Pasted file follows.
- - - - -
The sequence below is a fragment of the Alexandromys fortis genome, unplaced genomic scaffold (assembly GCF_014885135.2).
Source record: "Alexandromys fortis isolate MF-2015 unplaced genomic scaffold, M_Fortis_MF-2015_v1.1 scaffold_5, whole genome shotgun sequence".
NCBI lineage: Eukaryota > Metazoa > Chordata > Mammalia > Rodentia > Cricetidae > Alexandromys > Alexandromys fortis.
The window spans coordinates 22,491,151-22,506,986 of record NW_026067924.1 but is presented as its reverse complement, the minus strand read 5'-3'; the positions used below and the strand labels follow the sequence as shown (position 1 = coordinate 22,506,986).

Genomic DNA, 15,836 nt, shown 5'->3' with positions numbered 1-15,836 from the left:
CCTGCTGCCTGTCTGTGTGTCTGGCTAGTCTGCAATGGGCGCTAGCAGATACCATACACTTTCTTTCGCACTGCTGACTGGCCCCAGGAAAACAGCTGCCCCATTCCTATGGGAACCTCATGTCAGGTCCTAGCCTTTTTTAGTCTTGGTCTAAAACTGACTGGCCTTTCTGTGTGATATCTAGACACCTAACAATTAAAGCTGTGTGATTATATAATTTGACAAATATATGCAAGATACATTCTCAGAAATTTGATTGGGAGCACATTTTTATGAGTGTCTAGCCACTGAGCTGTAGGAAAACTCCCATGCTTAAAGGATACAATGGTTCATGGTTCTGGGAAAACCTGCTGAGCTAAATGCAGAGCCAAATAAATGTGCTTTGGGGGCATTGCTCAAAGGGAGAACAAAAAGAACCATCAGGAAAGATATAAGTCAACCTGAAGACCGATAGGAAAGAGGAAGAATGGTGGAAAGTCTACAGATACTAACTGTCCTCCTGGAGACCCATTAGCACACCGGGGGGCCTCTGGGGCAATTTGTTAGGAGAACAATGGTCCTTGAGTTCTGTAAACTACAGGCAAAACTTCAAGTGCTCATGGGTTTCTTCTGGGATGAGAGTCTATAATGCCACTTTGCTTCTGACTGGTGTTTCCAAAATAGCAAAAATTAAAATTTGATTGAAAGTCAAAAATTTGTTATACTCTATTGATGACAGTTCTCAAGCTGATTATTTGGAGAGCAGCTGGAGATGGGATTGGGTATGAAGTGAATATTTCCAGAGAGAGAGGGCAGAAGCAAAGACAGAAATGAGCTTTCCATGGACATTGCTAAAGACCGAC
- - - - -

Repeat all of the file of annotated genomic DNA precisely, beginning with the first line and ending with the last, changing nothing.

The sequence below is a fragment of the Alexandromys fortis genome, unplaced genomic scaffold (assembly GCF_014885135.2).
Source record: "Alexandromys fortis isolate MF-2015 unplaced genomic scaffold, M_Fortis_MF-2015_v1.1 scaffold_5, whole genome shotgun sequence".
NCBI lineage: Eukaryota > Metazoa > Chordata > Mammalia > Rodentia > Cricetidae > Alexandromys > Alexandromys fortis.
The window spans coordinates 22,491,151-22,506,986 of record NW_026067924.1 but is presented as its reverse complement, the minus strand read 5'-3'; the positions used below and the strand labels follow the sequence as shown (position 1 = coordinate 22,506,986).

Genomic DNA, 15,836 nt, shown 5'->3' with positions numbered 1-15,836 from the left:
CCTGCTGCCTGTCTGTGTGTCTGGCTAGTCTGCAATGGGCGCTAGCAGATACCATACACTTTCTTTCGCACTGCTGACTGGCCCCAGGAAAACAGCTGCCCCATTCCTATGGGAACCTCATGTCAGGTCCTAGCCTTTTTTAGTCTTGGTCTAAAACTGACTGGCCTTTCTGTGTGATATCTAGACACCTAACAATTAAAGCTGTGTGATTATATAATTTGACAAATATATGCAAGATACATTCTCAGAAATTTGATTGGGAGCACATTTTTATGAGTGTCTAGCCACTGAGCTGTAGGAAAACTCCCATGCTTAAAGGATACAATGGTTCATGGTTCTGGGAAAACCTGCTGAGCTAAATGCAGAGCCAAATAAATGTGCTTTGGGGGCATTGCTCAAAGGGAGAACAAAAAGAACCATCAGGAAAGATATAAGTCAACCTGAAGACCGATAGGAAAGAGGAAGAATGGTGGAAAGTCTACAGATACTAACTGTCCTCCTGGAGACCCATTAGCACACCGGGGGGCCTCTGGGGCAATTTGTTAGGAGAACAATGGTCCTTGAGTTCTGTAAACTACAGGCAAAACTTCAAGTGCTCATGGGTTTCTTCTGGGATGAGAGTCTATAATGCCACTTTGCTTCTGACTGGTGTTTCCAAAATAGCAAAAATTAAAATTTGATTGAAAGTCAAAAATTTGTTATACTCTATTGATGACAGTTCTCAAGCTGATTATTTGGAGAGCAGCTGGAGATGGGATTGGGTATGAAGTGAATATTTCCAGAGAGAGAGGGCAGAAGCAAAGACAGAAATGAGCTTTCCATGGACATTGCTAAAGACCGAC